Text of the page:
The Society for Court Studies (www.courtstudies.org) was founded in London in 1995 by myself with John Adamson, Pauline Croft, Philip Mansel, the late Robert Oresko, and David Starkey, as a forum for scholars, writers, curators and members of the public to exchange knowledge and ideas about all aspects of royal and princely courts. The Society is interdisciplinary; it covers music, literature and gender studies as well as political, social, intellectual, art, architectural and landscape history.
The Society for Court Studies exists to promote the study and understanding of European and non-European courts. From the Pharaohs to the twentieth century, royal courts dominated politics, society and the arts. Courts were keys to power, engines of culture, and instruments of state formation. They were the principal institutions where women could be as powerful as men. To this day, many aspects of parliaments, democracies and republics can be explained in terms of court politics.
The Society for Court Studies is international and is now a member of the Court Studies Forum, linking it with similar organisations in Europe, including the Centre de Recherche of the Château de Versailles, the Centro Studi Europa delle Corti in Ferrara and La Corte en Europa Institute of the Universidad Autónoma of Madrid.
The Society’s monthly seminars present the latest research in court studies, and provide a platform for discussion and debate. Seminars are held on weekday evenings throughout the academic year at NYU London, 6 Bedford Square, London WC1B 3RA.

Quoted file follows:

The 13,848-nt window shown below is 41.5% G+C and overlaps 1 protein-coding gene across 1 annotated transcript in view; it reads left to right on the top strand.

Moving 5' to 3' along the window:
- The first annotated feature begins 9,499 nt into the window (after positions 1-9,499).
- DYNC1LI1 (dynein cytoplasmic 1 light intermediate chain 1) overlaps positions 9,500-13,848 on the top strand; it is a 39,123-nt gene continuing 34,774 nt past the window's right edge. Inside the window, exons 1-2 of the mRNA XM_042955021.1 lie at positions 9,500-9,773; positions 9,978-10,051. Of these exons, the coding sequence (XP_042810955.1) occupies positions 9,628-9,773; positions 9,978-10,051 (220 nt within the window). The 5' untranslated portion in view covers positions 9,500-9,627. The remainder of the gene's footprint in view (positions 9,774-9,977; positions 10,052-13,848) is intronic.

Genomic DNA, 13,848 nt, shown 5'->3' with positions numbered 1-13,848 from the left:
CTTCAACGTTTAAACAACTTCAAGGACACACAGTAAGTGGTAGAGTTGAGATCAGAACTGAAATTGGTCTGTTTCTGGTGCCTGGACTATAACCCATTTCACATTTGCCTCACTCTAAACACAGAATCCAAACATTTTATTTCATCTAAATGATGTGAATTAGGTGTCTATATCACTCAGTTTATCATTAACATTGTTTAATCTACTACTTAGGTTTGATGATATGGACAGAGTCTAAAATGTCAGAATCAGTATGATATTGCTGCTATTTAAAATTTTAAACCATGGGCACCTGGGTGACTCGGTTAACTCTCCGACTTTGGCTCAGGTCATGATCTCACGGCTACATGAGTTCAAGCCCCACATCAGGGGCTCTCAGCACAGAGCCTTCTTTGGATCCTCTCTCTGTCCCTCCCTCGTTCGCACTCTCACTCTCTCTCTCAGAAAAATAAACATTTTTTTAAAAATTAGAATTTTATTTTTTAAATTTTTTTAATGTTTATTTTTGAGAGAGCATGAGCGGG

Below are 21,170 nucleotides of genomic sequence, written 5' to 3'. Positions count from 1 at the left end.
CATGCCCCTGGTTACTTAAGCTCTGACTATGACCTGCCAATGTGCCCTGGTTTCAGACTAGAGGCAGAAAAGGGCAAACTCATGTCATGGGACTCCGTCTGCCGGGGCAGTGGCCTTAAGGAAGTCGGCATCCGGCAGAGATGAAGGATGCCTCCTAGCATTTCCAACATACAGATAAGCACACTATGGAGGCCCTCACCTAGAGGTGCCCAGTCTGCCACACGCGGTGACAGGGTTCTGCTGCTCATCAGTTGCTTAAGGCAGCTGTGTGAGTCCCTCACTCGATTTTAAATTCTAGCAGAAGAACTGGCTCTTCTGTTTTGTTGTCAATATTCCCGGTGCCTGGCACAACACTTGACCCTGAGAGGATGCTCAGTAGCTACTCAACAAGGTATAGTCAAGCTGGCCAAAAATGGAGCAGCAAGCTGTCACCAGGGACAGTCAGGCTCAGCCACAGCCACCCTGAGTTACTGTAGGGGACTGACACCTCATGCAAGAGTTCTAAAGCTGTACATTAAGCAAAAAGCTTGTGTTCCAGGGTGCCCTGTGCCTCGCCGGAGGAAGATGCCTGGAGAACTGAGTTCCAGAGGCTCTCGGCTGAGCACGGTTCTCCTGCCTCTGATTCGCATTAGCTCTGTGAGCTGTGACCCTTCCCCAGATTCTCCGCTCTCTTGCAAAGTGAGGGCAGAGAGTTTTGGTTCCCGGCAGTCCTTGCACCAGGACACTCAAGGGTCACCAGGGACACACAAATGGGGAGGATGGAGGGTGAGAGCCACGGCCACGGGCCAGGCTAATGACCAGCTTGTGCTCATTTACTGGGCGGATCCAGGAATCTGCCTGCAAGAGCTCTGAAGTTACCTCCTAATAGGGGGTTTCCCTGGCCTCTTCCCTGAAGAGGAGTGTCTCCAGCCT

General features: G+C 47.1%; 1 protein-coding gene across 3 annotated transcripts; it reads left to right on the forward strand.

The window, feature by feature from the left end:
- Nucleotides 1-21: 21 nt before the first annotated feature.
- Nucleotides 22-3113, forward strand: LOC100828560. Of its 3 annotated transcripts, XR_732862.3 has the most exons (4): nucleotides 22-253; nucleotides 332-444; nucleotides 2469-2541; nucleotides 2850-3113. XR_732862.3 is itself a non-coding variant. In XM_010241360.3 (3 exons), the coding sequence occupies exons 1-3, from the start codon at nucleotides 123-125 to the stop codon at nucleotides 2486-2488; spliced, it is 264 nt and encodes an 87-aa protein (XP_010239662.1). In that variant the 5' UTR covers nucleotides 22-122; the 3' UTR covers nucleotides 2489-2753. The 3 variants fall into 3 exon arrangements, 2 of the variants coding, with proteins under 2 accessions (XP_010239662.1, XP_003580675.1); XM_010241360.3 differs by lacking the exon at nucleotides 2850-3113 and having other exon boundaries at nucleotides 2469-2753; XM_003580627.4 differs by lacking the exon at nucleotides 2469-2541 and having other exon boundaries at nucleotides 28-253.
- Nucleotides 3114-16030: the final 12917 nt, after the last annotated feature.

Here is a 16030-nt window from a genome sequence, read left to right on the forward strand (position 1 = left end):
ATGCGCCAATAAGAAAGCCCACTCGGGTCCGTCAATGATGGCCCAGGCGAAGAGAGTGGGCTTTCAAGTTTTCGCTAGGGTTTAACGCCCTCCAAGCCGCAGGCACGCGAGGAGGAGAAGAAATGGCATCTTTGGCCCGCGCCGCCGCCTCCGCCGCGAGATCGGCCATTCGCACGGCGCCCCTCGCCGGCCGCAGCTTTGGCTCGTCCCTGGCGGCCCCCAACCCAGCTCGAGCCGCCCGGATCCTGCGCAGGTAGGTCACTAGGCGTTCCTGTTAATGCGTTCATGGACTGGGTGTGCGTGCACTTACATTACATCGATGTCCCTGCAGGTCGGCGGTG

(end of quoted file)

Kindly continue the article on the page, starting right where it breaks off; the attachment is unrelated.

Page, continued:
The Society organises frequent conferences on particular aspects of court life and culture. Often held at locations of historical interest, the Society’s conferences combine papers from established authorities with contributions from younger students. The conference programme is advertised at www.courtstudies.org.
The Society’s journal The Court Historian (edited by Philip Mansel and Jonathan Spangler) is published biannually and sent to all members. Now in its sixteenth year, it is the leading periodical for court studies. It presents new work by experts exploring all dimensions of court life, from palaces, gardens and porcelain to dress, dining and chamber animals.
Much of my own work has been on court history in one way or another. My books section shows what I have been writing in this area. I am still on the Committee of the Society and was from 2003 until 2012 its President.
In 2018 I launched my new website RoyalPalaces.com. I did this because there continues to be a huge interest in royal palaces and a lack of a single place where you can find out what was, once, a royal residence. The new website which will eventually cover nearly 100 buildings sets out to provide a free service to anyone interested in royal houses.